A fairy tale town on Germany’s picturesque Romantic Road, Rothenburg ob der Tauber’s Jewish heritage is a dive into one of the most significant centres of Torah studies from medieval Europe.
Jews had already settled in Rothenburg by the beginning of the 12th century, and soon the town became the focal point for Jewish life in Bavaria. Jews lived in a special quarter of the town, the "Judengasse" (“Jews’ Lane”), and had a synagogue and a cemetery.
With our Jewish Tour of Rothenburg, we will dive into the medieval world of cobblestones and timbered houses, of which the Jewish community was a significant part.
At that time, Meir ben Baruch (1220-1293), better known as the Maharam of Rothenburg, one of the major Talmud scholars of the Middle Ages, was the rabbi of the city and head of the local yeshiva, a school of Talmudic studies that attracted scholars from all over Europe. In the 1280s he intended to immigrate to Eretz Israel, followed by a large group of Jews. However, Kaiser Rudolf, the first of the Habsburg dynasty, was troubled by the meagre income from taxes on the Jews, and ordered the Maharam’s arrest. In 1286, the Maharam was brought to a fortress in Alsace, where he died seven years later. Only after 14 years was permission granted to bury Meir of Rothenburg in Worms, his hometown.
As in many other towns, Jewish history in Rothenburg breaks down into a number of discrete periods. Sometimes Jews were tolerated to a greater or lesser extent, but at other times, they were mercilessly persecuted. In 1520, Jews were forbidden from entering the town. Those who lived there were forced to flee.
It was only 350 years later, in 1870, that families of Jewish descent settled in Rothenburg again. Anti-Semitism surfaced again soon afterwards, at the beginning of the 20th century, encouraged by the incitement and propaganda of the National Socialists. All citizens of Jewish descent had already been expelled from Rothenburg before the pogrom of November 1938. Within just a few years, Rothenburg’s Jewish community had entirely disappeared.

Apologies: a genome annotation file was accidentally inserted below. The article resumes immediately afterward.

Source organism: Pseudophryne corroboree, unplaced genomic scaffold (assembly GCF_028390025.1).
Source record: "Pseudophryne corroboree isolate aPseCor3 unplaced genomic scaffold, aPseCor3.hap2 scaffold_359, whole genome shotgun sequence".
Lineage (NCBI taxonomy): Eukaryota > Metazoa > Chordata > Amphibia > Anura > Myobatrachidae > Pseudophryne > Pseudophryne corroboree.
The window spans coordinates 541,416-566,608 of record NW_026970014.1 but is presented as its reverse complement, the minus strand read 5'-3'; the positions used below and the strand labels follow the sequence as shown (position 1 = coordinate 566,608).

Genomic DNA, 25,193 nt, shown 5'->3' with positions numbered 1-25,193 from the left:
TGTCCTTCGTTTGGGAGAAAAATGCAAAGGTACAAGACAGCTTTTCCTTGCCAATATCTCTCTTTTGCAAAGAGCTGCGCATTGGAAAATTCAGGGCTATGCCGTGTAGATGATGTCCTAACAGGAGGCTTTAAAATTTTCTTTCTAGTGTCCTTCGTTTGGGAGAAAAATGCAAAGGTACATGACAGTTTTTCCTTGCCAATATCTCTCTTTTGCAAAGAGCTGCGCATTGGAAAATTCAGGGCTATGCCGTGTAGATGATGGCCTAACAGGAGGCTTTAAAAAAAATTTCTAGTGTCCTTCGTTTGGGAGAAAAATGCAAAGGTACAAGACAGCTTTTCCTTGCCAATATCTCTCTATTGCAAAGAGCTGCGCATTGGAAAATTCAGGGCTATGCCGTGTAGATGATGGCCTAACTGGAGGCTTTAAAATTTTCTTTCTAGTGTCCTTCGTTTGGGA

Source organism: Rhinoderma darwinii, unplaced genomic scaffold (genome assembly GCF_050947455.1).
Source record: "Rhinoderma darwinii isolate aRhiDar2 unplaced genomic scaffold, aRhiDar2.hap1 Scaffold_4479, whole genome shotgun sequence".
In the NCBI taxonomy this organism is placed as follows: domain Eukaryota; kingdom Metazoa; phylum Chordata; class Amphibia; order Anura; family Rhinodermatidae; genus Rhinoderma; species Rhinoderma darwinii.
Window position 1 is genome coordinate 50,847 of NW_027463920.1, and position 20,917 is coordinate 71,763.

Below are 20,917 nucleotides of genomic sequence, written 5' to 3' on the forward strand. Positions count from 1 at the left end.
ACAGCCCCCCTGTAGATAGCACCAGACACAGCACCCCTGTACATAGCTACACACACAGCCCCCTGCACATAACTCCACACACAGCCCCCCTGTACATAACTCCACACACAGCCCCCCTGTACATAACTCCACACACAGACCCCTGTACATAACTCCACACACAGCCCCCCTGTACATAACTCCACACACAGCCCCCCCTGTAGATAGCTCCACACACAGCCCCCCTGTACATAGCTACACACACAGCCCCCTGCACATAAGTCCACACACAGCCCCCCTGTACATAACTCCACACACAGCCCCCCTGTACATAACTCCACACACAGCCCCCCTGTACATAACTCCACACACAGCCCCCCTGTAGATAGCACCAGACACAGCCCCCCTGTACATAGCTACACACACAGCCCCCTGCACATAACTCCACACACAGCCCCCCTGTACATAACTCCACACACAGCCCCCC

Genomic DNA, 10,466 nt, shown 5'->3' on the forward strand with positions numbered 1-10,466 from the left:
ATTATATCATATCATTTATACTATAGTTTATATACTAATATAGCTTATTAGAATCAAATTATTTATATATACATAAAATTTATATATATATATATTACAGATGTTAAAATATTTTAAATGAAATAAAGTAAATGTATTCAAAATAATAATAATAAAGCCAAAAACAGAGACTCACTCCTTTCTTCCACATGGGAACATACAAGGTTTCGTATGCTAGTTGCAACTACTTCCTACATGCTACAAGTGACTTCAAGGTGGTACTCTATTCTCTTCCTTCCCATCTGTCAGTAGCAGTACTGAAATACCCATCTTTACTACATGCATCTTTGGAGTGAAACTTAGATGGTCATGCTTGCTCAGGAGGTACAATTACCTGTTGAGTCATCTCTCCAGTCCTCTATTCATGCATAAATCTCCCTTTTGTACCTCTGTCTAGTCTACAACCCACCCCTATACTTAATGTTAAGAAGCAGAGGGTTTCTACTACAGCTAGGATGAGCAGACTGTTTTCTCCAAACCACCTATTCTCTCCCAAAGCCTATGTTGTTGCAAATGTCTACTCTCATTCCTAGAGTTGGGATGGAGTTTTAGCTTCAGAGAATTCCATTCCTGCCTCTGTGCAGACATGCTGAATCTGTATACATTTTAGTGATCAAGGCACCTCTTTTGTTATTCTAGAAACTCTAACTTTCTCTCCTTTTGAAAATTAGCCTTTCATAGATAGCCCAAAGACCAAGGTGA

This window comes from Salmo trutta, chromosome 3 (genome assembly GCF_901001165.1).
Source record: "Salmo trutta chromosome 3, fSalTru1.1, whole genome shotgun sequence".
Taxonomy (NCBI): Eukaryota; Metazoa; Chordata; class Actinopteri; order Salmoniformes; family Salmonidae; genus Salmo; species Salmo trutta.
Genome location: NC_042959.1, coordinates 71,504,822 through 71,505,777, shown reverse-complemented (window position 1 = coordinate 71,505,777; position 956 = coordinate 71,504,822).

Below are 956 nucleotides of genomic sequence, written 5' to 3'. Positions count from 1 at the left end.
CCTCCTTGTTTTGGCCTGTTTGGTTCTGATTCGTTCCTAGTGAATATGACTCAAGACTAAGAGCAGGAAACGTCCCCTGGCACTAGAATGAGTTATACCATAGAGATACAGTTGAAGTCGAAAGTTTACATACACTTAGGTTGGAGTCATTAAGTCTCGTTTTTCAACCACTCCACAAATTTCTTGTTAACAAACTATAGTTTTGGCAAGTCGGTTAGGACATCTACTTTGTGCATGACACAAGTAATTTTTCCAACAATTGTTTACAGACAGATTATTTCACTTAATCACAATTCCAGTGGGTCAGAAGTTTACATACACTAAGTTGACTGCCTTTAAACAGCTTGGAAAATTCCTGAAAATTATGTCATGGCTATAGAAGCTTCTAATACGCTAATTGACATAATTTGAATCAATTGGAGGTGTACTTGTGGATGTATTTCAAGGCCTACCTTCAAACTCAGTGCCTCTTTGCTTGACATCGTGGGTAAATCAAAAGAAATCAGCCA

Explore the traces of and historical pointers to centuries of Jewish history in the town, with our Jewish Rothenburg ob der Tauber Tour!
We’ll stroll through Kapellenplatz, medieval centre of everyday Jewish life, where the synagogue, community hall and businesses provided for daily needs. A bronze plaque at Kapellenplatz No. 5 commemorates the place where the Maharam founded his Yeshiva, where he taught for over forty years. The community hall on the corner of Judengasse / White Tower, known as the “Jewish Dance House” is a reminder of the Jewish community. The house at no. 10 of the Judengasse, the only surviving late medieval Jewish street in Europe, still contains a Jewish ritual bath, called a mikvah.
A visit to the Rothenburg Museum, with its unique Judaica Collection and medieval Jewish gravestones from the 13th and 14th centuries, is essential.
In the midst of a web of cobbled lanes, higgledy-piggledy houses and towered walls, Rothenburg ob der Tauben’s Jewish Heritage intertwines with gems like the Jakobskirche, hosting Rothenburg's most treasured reliquary, a rock crystal capsule said to contain three drops of Christ's blood, and the Reichsstadtmuseum, a former Dominican convent with a spinning barrel, where women would leave babies they couldn’t afford to keep.
Join us on a journey into Middle Ages Germany with our Rothenburg ob der Tauber Jewish Tour!